self4In my hypnotherapy and life coaching practice I’ve counseled many clients with social anxiety. They often feel ostracized and judged harshly because they feel shy, awkward or insecure in groups. They feel somehow less valuable as individuals because they find socializing a daunting dilemma of what to say or how to behave. They express discomfort at the prospect of casual meetings and wonder if they’re simply not good at relating to others. Being “shy” doesn’t mean you’re not socially oriented. It just means you prefer predictable, meaningful interactions with others, usually within smaller groups or in relaxed settings. Shy people are often the best listeners and caregivers with deep wells of compassion and empathy available. They’re also some of the most thoughtful, considerate, modest and polite members of society. Frequently creative and sensitive people are also a bit self-conscious or concerned with how their expressiveness is perceived. There’s nothing wrong with being shy, in fact there’s something pretty remarkable about being somewhat self-conscious or having humility, as long as your shyness doesn’t prevent you from fully engaging in your life goals and relationships.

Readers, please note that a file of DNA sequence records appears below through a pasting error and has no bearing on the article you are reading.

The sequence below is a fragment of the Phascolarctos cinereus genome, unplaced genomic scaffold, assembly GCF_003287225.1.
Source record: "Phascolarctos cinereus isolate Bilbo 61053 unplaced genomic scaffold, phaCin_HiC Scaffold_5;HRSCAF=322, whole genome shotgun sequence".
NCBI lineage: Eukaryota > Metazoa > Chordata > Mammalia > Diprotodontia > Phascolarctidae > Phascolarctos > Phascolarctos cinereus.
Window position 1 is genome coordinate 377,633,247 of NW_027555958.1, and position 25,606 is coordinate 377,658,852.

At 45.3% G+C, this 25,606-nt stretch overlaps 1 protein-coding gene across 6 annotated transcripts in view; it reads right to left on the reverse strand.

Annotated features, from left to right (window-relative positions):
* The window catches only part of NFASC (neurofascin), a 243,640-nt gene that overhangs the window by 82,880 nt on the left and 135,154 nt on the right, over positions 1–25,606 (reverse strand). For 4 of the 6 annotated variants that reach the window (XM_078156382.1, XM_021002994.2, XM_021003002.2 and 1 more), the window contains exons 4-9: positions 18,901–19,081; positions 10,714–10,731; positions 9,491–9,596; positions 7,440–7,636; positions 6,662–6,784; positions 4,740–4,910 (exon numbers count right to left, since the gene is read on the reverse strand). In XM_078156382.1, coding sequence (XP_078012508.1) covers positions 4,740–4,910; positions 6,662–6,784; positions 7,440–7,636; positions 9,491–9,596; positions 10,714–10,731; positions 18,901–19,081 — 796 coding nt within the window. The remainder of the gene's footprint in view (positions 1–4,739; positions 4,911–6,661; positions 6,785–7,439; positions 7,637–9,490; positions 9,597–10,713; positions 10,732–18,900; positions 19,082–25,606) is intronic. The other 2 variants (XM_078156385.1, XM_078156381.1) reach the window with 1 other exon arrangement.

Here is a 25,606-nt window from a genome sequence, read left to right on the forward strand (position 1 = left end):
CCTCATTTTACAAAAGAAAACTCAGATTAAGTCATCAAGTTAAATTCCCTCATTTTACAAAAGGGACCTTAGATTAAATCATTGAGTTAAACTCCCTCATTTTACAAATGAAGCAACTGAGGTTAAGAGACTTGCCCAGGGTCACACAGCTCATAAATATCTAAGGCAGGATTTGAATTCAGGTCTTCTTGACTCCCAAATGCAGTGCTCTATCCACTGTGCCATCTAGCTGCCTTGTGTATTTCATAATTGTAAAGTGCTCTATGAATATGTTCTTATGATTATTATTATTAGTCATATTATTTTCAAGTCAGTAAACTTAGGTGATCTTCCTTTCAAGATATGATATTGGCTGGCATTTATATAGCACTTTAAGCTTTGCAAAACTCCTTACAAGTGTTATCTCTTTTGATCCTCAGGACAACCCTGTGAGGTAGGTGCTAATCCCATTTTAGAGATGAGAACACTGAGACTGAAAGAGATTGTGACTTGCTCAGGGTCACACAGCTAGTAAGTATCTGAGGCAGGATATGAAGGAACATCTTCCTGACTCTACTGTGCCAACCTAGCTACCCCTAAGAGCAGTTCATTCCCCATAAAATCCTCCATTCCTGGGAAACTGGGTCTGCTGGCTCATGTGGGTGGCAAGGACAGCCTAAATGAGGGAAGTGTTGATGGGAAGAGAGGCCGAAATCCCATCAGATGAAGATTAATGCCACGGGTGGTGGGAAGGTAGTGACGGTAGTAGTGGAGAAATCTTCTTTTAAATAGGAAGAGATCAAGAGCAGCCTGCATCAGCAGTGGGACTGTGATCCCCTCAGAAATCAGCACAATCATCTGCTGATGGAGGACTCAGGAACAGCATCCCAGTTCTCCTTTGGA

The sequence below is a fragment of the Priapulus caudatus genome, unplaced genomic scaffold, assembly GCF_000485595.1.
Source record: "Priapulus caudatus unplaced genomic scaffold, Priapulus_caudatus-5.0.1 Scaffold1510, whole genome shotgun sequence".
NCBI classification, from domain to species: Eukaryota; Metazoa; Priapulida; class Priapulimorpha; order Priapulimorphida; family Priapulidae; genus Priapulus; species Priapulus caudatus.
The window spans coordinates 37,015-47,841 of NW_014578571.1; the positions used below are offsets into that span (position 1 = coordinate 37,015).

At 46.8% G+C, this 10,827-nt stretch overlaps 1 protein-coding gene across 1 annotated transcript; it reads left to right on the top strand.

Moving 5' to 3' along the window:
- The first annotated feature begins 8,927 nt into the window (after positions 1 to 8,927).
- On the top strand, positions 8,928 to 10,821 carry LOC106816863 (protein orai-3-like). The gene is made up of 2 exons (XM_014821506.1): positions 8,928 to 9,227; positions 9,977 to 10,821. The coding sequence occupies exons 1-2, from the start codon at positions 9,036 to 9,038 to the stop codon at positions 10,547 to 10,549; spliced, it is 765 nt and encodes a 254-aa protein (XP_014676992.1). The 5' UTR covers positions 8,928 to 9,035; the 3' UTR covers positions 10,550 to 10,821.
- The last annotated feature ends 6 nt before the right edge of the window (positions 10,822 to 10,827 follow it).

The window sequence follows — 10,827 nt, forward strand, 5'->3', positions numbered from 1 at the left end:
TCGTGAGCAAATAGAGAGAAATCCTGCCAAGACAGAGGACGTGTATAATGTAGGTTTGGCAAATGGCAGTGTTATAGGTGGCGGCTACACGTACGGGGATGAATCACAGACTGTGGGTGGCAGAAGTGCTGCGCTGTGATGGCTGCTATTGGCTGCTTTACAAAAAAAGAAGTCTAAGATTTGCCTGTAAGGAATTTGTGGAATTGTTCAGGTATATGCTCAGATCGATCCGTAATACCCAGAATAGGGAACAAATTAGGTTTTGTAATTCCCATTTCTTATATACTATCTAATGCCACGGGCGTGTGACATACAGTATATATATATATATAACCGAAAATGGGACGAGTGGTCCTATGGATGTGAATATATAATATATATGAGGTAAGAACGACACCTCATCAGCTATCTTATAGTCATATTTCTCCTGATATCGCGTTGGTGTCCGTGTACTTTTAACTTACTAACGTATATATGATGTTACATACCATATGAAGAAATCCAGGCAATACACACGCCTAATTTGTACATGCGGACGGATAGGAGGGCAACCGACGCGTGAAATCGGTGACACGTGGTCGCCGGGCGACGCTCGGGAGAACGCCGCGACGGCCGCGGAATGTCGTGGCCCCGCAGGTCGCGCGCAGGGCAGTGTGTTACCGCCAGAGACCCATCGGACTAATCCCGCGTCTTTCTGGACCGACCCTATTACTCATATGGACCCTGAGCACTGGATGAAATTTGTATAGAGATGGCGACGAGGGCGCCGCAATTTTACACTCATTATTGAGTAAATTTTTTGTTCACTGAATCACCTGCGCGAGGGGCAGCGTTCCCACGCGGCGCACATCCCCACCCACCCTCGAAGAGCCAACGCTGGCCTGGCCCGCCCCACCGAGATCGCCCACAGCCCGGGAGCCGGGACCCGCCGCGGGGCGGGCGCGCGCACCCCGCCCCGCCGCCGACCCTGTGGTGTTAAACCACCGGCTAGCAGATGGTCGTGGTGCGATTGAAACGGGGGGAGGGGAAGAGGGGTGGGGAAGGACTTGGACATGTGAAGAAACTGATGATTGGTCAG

social1Human beings are all basically social creatures but that doesn’t mean we all show our need for the company of others in the same way. Some people like big parties with tons of friends and acquaintances buzzing around them. Others like social engagements with select groups of people they can talk with more intimately. You might like to go to sporting events or concerts where many people gather together or you might prefer a smaller gathering with a book club or career group or a dinner party with close friends. Neither preference is better or worse and both have the value you invest in them. Every social situation is different and how we relate to them as individuals is just as distinct. We all want to belong, but the business of gelling with others can feel quite complex. It could be a giant family or class reunion or a small cocktail party you’ve been invited to. Either can feel much like a monumental task if your not feeling socially equipped. Feeling apprehensive in social situations is normal, no matter what type of gathering. However, shutting out people and avoiding associations because of fears or worries need not be the result of such anxiety. Here are six strategies for shedding your shyness, confronting your self-consciousness and coping with social situations in a brave and dignified manner…